Ethiopians are in a good position to edit/mediate all the information that

1 circulates around the elarning world of millennials through ownership of yazmi

2 as largest diaspora in washington dc to proof check models with goal of ending all middlemen

with furter sases suc as the etiopoain pionnering of trasnparent commodicty exchnages - see Elena at world bank tedx

with potetial partberships with intel in mobiling uge datasets to put smalest famres on level infromation playing field

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worldwide crop science networlks wot checking in with :

50 yera learning curve of nippon insitute (tokyo) and 40 yeras brac (bangladesh)- asia's particular experyside with rice - some say te fastet growing crop in africa; moreover banagldesh's specific experytise is redesining wole value cains so poorest are fully included; bangladesh also took world elad in mobile apps since 1996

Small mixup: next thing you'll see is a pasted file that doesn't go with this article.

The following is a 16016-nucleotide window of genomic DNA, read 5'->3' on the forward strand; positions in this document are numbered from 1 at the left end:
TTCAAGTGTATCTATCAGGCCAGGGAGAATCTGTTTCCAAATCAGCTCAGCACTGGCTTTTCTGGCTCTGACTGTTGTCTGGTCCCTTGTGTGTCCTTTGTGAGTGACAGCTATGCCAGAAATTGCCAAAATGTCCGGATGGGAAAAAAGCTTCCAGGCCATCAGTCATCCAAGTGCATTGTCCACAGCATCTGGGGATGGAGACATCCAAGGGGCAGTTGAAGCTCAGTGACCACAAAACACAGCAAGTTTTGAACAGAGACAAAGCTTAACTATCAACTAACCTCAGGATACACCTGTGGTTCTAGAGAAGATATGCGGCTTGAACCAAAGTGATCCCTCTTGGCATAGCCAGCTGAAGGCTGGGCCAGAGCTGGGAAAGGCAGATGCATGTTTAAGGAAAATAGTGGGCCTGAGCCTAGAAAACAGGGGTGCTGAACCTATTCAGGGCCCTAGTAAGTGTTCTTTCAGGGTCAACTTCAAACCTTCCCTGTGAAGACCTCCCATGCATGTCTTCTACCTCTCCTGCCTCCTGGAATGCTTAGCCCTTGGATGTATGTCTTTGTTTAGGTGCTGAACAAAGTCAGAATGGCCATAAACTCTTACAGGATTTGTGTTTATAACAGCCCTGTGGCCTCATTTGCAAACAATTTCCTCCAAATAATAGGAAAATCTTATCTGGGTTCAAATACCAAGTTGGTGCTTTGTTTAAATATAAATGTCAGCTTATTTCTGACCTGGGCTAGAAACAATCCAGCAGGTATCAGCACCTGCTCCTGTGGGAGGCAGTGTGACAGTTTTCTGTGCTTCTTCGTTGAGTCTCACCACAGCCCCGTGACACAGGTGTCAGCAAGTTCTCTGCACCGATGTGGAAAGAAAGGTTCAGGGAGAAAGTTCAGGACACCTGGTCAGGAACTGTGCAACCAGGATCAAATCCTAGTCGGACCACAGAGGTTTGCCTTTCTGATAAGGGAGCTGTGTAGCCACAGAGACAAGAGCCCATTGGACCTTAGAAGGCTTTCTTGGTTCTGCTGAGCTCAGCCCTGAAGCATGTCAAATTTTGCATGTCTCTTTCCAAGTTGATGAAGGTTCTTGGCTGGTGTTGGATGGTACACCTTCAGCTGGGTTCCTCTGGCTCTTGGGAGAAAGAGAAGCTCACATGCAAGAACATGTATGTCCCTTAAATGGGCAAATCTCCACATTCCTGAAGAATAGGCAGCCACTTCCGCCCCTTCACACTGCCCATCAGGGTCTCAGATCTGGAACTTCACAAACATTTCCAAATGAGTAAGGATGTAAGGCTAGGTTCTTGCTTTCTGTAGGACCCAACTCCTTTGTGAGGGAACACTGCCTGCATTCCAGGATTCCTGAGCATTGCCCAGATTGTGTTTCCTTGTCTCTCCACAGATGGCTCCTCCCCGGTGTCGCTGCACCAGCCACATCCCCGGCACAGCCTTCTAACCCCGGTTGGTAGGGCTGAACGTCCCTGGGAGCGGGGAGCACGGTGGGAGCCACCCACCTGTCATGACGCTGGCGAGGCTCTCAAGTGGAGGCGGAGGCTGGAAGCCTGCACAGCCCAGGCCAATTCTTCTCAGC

50 year learining curve of borlaug mexico/usa

tebabu clarification:  s.africa is currently best for Grade7 up-  leaving primary and anytime that a child leaves school and starts work/livelihood - that's not your question as I understand it
 my guess over 44 years of watching elearning collide with real learning  (and hopefully help eg Yazmi replace the 25% of human expenditure (up from 3% in 1948) that currently goes on advertising and vested interest PR) is the best primary rural-poor curricula are at BRAC (thats why WISE qatar voted their 30000 schools as best schooling for livelihoods in the first education oscar) or ::: Welcome: www.JagdishGandhiforWorldHappiness.org :::50000 urban schooling system especially if you want eg literacy and a lab for montesorri where 1000 teachers see each other change every day